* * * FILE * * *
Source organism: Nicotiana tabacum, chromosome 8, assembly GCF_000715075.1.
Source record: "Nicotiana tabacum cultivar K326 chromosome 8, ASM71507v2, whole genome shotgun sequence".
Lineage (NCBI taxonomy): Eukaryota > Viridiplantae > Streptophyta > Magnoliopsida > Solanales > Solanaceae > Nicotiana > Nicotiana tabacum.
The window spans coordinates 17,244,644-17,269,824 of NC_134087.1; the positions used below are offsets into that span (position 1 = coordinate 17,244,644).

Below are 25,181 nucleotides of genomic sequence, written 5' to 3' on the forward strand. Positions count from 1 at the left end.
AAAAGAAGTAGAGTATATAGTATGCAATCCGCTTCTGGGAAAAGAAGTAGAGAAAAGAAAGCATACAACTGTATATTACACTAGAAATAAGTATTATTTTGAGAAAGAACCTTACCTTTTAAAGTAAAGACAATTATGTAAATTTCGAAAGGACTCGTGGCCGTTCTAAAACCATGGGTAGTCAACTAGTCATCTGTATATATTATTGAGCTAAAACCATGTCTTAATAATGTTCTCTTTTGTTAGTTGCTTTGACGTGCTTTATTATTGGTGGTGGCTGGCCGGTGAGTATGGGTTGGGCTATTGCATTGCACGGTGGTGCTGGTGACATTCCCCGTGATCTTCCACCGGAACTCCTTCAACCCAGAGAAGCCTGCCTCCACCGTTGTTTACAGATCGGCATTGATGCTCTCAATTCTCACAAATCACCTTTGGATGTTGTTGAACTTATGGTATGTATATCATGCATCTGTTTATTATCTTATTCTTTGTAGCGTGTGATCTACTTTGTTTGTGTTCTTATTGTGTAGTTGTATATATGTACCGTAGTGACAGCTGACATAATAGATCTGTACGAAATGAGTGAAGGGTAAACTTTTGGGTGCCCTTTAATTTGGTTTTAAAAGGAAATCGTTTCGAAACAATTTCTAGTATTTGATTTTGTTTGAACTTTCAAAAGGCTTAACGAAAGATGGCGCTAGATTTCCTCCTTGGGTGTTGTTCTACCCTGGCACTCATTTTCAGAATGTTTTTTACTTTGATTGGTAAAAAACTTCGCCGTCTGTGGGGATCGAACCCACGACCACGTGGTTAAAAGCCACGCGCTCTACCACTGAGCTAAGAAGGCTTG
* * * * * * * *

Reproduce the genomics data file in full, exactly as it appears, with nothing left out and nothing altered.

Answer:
Source organism: Nicotiana tabacum, chromosome 8, assembly GCF_000715075.1.
Source record: "Nicotiana tabacum cultivar K326 chromosome 8, ASM71507v2, whole genome shotgun sequence".
Lineage (NCBI taxonomy): Eukaryota > Viridiplantae > Streptophyta > Magnoliopsida > Solanales > Solanaceae > Nicotiana > Nicotiana tabacum.
The window spans coordinates 17,244,644-17,269,824 of NC_134087.1; the positions used below are offsets into that span (position 1 = coordinate 17,244,644).

Below are 25,181 nucleotides of genomic sequence, written 5' to 3' on the forward strand. Positions count from 1 at the left end.
AAAAGAAGTAGAGTATATAGTATGCAATCCGCTTCTGGGAAAAGAAGTAGAGAAAAGAAAGCATACAACTGTATATTACACTAGAAATAAGTATTATTTTGAGAAAGAACCTTACCTTTTAAAGTAAAGACAATTATGTAAATTTCGAAAGGACTCGTGGCCGTTCTAAAACCATGGGTAGTCAACTAGTCATCTGTATATATTATTGAGCTAAAACCATGTCTTAATAATGTTCTCTTTTGTTAGTTGCTTTGACGTGCTTTATTATTGGTGGTGGCTGGCCGGTGAGTATGGGTTGGGCTATTGCATTGCACGGTGGTGCTGGTGACATTCCCCGTGATCTTCCACCGGAACTCCTTCAACCCAGAGAAGCCTGCCTCCACCGTTGTTTACAGATCGGCATTGATGCTCTCAATTCTCACAAATCACCTTTGGATGTTGTTGAACTTATGGTATGTATATCATGCATCTGTTTATTATCTTATTCTTTGTAGCGTGTGATCTACTTTGTTTGTGTTCTTATTGTGTAGTTGTATATATGTACCGTAGTGACAGCTGACATAATAGATCTGTACGAAATGAGTGAAGGGTAAACTTTTGGGTGCCCTTTAATTTGGTTTTAAAAGGAAATCGTTTCGAAACAATTTCTAGTATTTGATTTTGTTTGAACTTTCAAAAGGCTTAACGAAAGATGGCGCTAGATTTCCTCCTTGGGTGTTGTTCTACCCTGGCACTCATTTTCAGAATGTTTTTTACTTTGATTGGTAAAAAACTTCGCCGTCTGTGGGGATCGAACCCACGACCACGTGGTTAAAAGCCACGCGCTCTACCACTGAGCTAAGAAGGCTTG